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by Alex Morris (Reposted from Lifehack.org)

Percussion is an exciting and health boosting activity which is noted by the scientific community for its ability to alleviate modern day stresses. Renowned neurologist Oliver Sacks states in Musicophilia all humans, “can perceive music, perceive tones, timbre, pitch, intervals, melodic contours, harmony, and (perhaps most elementally) rhythm. We integrate all of these and ‘construct’ music in our minds using many different parts of the brain. And to this largely unconscious structural appreciation of music is added an often intense and profound emotional reaction.”

Drumming promotes a rhythm intrinsically acquired from ancient humans. Whilst it’s a primal activity, the health benefits are now understood to be highly beneficial. This is how to tap into the physical and psychology highs of the drumming world.

Drummers

1. It’s fun!

Playing the drums is great fun. No matter your ability level, it’s a highly enjoyable way of awakening primitive rhythms. As neurologist Dr Barry Bittman (CEO of the Yamaha and Wellness Institute in Pensylvania) has stated, “Drums are accessible and don’t present the challenge of a learning curve – anyone regardless of handicap can sit and beat out a rhythm on a drum.”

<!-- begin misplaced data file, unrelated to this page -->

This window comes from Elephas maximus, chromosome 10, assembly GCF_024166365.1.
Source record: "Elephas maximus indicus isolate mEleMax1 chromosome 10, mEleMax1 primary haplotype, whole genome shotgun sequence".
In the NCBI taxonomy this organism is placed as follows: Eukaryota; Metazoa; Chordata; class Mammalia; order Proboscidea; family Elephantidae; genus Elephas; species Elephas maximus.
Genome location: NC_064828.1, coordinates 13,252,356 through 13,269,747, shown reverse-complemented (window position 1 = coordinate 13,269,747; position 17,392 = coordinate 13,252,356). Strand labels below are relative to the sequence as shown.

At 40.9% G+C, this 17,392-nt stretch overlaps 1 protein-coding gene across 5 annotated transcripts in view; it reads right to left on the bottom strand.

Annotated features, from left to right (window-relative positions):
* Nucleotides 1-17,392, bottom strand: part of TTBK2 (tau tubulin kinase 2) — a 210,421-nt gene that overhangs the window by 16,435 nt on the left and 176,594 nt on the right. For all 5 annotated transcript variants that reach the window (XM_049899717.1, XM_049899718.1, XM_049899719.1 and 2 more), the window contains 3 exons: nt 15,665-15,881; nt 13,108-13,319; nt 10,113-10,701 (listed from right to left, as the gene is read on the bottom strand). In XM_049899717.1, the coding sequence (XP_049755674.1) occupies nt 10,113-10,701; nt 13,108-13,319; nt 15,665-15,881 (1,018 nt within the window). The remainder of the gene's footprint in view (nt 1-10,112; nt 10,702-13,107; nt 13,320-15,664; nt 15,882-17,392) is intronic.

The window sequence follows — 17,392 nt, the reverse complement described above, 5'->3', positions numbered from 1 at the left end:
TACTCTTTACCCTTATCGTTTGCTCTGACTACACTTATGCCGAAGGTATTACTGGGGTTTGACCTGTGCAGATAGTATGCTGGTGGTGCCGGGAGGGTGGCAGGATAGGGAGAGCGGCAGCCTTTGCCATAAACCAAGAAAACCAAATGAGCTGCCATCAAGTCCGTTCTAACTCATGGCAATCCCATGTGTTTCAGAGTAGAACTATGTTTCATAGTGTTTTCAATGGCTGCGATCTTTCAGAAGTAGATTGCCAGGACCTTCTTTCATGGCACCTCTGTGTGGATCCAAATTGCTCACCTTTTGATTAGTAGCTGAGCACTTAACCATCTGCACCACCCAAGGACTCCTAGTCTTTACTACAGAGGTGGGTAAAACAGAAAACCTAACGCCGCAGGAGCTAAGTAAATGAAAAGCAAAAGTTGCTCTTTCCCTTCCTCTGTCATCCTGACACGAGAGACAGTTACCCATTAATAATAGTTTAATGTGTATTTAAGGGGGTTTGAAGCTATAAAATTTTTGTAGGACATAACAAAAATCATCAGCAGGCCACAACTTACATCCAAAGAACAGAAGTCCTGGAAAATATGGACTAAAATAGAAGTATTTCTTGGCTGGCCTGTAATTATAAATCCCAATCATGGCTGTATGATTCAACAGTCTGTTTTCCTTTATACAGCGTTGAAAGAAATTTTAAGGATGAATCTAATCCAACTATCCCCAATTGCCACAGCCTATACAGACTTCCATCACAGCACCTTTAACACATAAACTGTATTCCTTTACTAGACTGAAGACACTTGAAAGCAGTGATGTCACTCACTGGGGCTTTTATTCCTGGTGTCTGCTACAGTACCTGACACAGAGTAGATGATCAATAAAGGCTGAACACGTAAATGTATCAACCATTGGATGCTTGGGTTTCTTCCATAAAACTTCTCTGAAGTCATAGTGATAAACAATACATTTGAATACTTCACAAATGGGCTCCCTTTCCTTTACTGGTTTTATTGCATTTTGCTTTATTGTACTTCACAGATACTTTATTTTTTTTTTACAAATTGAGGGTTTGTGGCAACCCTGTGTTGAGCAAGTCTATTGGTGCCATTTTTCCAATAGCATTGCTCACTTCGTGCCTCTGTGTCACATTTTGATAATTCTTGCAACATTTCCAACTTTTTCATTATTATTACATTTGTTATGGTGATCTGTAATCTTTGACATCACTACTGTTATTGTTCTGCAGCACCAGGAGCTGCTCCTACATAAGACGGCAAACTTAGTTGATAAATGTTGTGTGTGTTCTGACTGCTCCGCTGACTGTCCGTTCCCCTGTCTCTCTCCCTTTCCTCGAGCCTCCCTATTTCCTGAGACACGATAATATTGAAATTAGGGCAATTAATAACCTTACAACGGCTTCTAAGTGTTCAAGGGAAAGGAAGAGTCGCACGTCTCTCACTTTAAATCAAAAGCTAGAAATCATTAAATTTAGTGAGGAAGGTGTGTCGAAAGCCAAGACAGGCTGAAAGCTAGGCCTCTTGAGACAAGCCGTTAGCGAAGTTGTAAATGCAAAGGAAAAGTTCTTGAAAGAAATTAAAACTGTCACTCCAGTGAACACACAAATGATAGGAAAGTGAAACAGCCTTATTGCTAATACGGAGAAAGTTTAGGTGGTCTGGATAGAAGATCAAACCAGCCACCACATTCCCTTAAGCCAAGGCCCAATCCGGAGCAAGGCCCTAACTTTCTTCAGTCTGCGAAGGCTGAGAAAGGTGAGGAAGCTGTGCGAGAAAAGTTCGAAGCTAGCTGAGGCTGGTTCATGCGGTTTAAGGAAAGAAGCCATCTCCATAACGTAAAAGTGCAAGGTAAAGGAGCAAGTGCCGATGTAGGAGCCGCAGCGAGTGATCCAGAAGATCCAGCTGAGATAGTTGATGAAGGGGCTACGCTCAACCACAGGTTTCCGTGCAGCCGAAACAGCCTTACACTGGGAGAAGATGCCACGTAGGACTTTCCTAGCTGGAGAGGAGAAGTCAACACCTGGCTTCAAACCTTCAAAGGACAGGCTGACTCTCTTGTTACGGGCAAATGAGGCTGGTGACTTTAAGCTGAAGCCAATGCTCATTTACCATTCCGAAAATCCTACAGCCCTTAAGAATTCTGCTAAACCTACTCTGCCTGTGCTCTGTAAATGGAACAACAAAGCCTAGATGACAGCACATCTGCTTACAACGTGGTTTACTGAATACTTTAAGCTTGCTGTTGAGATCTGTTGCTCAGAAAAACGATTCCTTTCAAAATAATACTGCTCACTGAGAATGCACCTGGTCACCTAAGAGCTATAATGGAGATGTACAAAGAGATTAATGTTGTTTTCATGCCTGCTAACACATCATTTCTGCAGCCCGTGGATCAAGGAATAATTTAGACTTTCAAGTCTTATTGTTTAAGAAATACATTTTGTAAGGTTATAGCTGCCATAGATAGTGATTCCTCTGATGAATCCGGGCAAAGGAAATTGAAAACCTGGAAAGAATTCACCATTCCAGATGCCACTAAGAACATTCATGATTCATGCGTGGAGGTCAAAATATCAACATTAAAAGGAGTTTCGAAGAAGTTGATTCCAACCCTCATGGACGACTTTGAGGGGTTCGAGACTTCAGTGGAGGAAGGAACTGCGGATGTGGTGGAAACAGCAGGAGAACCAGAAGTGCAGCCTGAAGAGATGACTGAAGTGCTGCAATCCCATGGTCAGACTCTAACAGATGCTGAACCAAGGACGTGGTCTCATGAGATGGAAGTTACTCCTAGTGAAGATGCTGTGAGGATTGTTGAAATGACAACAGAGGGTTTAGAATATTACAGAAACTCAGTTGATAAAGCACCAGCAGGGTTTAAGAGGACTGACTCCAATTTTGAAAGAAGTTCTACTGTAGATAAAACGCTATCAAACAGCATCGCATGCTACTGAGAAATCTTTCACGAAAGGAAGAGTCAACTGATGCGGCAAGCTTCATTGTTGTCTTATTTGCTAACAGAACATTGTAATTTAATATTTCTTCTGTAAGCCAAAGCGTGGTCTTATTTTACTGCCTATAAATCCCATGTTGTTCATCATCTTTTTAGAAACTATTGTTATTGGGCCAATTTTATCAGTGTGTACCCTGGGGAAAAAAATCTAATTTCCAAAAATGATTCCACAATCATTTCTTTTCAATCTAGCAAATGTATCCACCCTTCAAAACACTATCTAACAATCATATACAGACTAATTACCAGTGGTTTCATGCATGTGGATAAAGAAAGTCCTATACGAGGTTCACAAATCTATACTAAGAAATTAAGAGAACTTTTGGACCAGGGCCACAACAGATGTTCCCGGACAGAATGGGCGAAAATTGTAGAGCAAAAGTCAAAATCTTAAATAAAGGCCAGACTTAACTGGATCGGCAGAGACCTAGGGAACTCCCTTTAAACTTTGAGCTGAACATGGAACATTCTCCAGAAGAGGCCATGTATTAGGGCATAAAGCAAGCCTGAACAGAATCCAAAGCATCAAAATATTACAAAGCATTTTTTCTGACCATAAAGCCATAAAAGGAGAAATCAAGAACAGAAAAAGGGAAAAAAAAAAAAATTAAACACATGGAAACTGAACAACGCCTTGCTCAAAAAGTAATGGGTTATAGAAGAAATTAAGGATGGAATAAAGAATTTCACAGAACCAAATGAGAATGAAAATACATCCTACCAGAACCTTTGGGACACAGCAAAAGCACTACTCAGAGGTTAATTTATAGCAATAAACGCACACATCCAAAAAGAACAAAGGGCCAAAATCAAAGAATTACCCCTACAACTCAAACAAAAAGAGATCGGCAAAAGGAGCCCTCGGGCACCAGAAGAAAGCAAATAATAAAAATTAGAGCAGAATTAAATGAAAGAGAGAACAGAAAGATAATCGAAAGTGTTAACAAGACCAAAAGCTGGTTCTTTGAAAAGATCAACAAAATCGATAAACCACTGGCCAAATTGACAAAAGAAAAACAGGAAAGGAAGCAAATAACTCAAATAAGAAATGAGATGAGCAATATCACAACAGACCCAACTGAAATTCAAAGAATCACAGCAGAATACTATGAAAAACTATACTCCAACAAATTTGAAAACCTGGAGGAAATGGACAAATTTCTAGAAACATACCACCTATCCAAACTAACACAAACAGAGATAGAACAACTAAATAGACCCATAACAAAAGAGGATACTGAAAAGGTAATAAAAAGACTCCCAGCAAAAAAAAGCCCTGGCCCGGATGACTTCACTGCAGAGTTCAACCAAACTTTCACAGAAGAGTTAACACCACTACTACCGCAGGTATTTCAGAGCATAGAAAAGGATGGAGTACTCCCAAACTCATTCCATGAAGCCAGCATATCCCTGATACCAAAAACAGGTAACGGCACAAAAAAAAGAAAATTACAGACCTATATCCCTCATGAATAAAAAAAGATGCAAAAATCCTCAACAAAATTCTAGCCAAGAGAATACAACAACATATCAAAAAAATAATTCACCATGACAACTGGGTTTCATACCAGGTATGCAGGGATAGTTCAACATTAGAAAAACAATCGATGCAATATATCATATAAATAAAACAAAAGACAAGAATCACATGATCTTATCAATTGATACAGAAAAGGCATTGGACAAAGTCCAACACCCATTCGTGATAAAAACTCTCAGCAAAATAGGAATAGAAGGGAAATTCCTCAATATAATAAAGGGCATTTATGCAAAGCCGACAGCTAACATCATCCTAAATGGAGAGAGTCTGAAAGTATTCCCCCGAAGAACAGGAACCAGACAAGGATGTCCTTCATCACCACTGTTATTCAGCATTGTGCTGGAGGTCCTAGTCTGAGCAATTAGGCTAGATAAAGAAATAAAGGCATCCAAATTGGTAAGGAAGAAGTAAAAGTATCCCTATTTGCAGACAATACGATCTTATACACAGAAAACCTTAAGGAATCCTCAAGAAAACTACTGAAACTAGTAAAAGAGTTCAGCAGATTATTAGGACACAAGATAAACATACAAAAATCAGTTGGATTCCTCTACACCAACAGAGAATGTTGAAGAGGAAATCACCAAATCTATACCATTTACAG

Drumming can be a tremendous social experience, enhancing the fun factor. Dr. Bittman has championed group music therapy in a paper titled Composite Effects of Group Drumming Music TherapyIn this he claims, “Response to rhythm is basic to human functioning, making these percussion activities and techniques highly motivating to people of all ages and backgrounds.”

2. A boost for the immune system.

A study led by Dr. Bittman suggests drumming is good for the immune system. He acknowledges“Group drumming tunes our biology, orchestrates our immunity, and enables healing to begin.” His research has demonstrated how a group drumming session (which he has dubbed a HealthRhythm) can create illness-killing cells, which could protect the body.